Likening our wardrobes to the Pareto principle, we tend to wear 20 percent of our wardrobe about 80 percent of the time -- the rest of it is mostly taking up space. Yet we keep adding to it as we're lured to the mall by sales, discounts and even boredom. To curb this spending, a number of groups have popped up in recent years, including The Great American Apparel Diet -- participants vow not to shop for apparel for a year -- and Project 333, which challenges people to choose 33 items of clothing, accessories, jewelry, outerwear and shoes to wear for three months.
Even if you don't have more pairs of shoes than there are days in the year, you can still learn something from these shopping dieters about spending more strategically. Here's their advice.
Take inventory of what you have. One of the most important techniques in maximizing your wardrobe is learning what it already contains. "If you take a step back and look at what all you have and how the pieces work together, it brings to the forefront the idea that you might not necessarily need as much as you have," says Justin Hamlin, an IT consultant and blogger in Fishkill, N.Y., who participated in Project 333.
"You don't have to go out and find something that matches those pants because you probably already have something in your wardrobe that fits."
Everyone has favorite pieces, and this can give you a good clue as to what you should buy in the future. "Spend some time looking at the things you wear over and over again," says Sally Bjornsen, founder of The Great American Apparel Diet.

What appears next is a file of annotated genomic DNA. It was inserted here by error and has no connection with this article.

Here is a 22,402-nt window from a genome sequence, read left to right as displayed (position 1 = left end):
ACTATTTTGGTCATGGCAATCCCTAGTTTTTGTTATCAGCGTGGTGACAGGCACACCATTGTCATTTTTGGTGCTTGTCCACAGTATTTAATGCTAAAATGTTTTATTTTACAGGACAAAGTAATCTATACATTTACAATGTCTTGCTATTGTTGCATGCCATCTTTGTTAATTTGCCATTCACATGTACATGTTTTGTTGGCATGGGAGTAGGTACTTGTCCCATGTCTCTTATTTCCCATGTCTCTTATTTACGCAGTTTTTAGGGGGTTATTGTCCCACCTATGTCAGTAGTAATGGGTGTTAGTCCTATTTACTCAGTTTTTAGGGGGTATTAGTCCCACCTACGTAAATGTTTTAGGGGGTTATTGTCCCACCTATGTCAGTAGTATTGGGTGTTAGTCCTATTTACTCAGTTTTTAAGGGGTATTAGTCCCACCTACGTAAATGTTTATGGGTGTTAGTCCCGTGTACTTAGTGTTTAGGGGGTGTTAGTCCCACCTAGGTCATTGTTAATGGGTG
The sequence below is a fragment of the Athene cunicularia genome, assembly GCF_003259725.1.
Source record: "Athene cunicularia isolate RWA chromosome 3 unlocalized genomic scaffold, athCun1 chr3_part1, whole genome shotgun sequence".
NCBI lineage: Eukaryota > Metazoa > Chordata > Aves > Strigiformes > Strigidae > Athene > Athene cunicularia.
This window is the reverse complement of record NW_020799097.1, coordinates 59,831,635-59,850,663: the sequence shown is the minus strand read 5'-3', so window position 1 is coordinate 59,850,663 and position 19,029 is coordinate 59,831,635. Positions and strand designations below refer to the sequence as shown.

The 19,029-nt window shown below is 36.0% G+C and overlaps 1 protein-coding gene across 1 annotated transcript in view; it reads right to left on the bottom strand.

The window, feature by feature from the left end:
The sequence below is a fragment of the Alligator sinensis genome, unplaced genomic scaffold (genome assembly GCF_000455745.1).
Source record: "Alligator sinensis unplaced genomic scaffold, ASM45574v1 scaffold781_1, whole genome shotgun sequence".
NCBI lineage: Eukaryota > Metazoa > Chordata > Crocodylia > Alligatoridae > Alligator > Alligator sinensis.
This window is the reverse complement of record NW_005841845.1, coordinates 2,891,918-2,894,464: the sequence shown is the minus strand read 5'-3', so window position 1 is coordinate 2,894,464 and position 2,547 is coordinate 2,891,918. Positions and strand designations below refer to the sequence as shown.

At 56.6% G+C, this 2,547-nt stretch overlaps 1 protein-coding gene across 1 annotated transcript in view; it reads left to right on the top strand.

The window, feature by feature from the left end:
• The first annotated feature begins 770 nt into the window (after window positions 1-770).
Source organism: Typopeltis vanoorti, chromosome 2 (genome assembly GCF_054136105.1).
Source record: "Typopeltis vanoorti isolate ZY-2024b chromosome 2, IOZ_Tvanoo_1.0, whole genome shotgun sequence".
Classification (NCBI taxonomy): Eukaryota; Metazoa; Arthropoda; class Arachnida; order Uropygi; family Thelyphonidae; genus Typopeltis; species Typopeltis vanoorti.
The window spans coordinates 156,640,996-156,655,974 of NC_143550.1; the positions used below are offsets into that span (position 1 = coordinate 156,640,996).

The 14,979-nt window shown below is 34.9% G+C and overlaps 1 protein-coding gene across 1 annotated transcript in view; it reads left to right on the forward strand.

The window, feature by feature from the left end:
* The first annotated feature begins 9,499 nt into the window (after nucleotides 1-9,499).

"What are the outfits you feel best in? Pay attention to that and buy more of that." If you look in your closet and notice that you never wear those wool sweaters because they're itchy, don't kid yourself into thinking the next one you see on the shelf, no matter how pretty the color or nice the fit, is going to be any different.
Buddy up. In the same way that having a fitness buddy is proven to help you work out more, being more conscious about your clothing consumption is easier when there's someone else experiencing it, too.
"Support from other (people) who know precisely what you're going through is very meaningful and important," says Jill Chivers, self-described shopaholic and founder of Shop Your Wardrobe, an online program that helps women develop a healthier relationship with shopping. When going through her own year-long shopping fast, she committed to blogging about it twice a week to stay accountable.